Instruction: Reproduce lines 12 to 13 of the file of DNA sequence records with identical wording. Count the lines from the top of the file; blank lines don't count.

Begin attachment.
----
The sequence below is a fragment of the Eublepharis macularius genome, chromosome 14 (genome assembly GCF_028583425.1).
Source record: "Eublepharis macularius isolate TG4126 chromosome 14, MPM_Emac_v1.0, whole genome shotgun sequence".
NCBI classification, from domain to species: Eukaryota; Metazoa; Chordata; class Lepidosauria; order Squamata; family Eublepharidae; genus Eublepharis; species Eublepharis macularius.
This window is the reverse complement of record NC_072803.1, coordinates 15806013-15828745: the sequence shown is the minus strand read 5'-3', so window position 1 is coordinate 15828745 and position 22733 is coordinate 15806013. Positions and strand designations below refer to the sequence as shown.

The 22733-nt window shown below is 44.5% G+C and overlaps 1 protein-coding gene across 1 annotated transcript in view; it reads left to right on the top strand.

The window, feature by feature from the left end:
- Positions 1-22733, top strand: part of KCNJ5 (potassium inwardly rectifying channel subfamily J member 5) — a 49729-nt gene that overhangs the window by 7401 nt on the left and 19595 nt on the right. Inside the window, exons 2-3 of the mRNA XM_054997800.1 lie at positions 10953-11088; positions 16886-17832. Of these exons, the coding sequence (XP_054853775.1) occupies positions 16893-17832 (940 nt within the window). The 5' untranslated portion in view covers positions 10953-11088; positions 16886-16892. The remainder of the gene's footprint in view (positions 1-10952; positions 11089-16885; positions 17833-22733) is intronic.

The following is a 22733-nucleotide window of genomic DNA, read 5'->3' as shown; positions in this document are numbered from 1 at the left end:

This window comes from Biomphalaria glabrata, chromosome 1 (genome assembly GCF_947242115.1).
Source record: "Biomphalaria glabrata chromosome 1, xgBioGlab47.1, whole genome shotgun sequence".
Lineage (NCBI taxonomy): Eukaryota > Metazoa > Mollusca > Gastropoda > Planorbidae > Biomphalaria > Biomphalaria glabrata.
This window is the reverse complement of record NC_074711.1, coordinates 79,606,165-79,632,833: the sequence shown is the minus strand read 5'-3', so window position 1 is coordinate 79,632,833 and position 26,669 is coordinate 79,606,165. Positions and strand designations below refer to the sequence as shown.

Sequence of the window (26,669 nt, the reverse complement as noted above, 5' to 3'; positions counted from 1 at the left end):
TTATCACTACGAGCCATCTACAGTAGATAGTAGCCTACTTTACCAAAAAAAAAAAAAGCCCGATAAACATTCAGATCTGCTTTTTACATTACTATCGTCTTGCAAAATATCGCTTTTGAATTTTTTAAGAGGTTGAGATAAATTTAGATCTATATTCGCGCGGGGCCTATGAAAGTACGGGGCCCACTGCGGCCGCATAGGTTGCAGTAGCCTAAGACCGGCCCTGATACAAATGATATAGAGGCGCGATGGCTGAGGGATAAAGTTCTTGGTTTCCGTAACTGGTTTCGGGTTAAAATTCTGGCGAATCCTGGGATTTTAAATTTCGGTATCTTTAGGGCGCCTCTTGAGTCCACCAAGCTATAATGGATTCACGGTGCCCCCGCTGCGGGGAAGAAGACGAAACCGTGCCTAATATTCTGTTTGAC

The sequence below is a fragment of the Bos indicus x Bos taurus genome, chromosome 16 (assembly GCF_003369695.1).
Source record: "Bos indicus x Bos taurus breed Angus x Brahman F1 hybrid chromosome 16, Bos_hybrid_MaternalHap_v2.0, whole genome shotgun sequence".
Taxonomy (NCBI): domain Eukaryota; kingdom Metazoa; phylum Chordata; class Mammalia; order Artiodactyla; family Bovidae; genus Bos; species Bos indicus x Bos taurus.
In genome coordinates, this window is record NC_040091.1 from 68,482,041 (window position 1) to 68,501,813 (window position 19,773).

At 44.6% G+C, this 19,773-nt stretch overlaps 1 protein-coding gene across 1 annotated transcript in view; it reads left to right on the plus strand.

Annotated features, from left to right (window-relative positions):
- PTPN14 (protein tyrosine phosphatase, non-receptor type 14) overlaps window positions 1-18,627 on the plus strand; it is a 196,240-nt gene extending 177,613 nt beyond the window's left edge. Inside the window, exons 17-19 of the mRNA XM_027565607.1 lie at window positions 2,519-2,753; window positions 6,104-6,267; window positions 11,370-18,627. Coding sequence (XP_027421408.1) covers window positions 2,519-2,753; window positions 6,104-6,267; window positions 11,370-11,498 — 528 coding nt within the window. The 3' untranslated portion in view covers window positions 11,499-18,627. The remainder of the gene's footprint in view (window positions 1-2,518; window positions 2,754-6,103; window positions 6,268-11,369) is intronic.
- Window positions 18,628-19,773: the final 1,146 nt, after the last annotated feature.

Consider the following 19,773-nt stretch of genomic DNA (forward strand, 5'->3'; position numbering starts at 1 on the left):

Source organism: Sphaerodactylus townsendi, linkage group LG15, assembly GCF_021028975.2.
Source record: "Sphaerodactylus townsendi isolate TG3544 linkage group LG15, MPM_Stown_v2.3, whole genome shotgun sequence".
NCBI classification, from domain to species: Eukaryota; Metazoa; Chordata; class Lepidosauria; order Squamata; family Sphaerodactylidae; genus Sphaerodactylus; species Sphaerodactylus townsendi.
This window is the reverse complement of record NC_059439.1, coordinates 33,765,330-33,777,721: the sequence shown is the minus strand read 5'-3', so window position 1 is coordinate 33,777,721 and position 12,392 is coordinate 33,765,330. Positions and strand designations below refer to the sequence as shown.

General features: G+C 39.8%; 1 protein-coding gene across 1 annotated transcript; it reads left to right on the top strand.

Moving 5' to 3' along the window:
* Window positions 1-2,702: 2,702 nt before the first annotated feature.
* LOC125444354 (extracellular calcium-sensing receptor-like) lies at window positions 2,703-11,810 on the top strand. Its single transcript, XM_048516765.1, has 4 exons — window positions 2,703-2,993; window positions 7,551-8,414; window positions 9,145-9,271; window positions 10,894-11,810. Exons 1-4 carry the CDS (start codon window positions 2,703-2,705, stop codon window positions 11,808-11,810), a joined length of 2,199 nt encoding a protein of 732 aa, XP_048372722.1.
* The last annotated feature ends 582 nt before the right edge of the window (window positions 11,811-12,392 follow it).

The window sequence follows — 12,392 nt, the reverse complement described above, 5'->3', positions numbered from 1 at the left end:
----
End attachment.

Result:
This window is the reverse complement of record NC_074711.1, coordinates 79,606,165-79,632,833: the sequence shown is the minus strand read 5'-3', so window position 1 is coordinate 79,632,833 and position 26,669 is coordinate 79,606,165. Positions and strand designations below refer to the sequence as shown.

Sequence of the window (26,669 nt, the reverse complement as noted above, 5' to 3'; positions counted from 1 at the left end):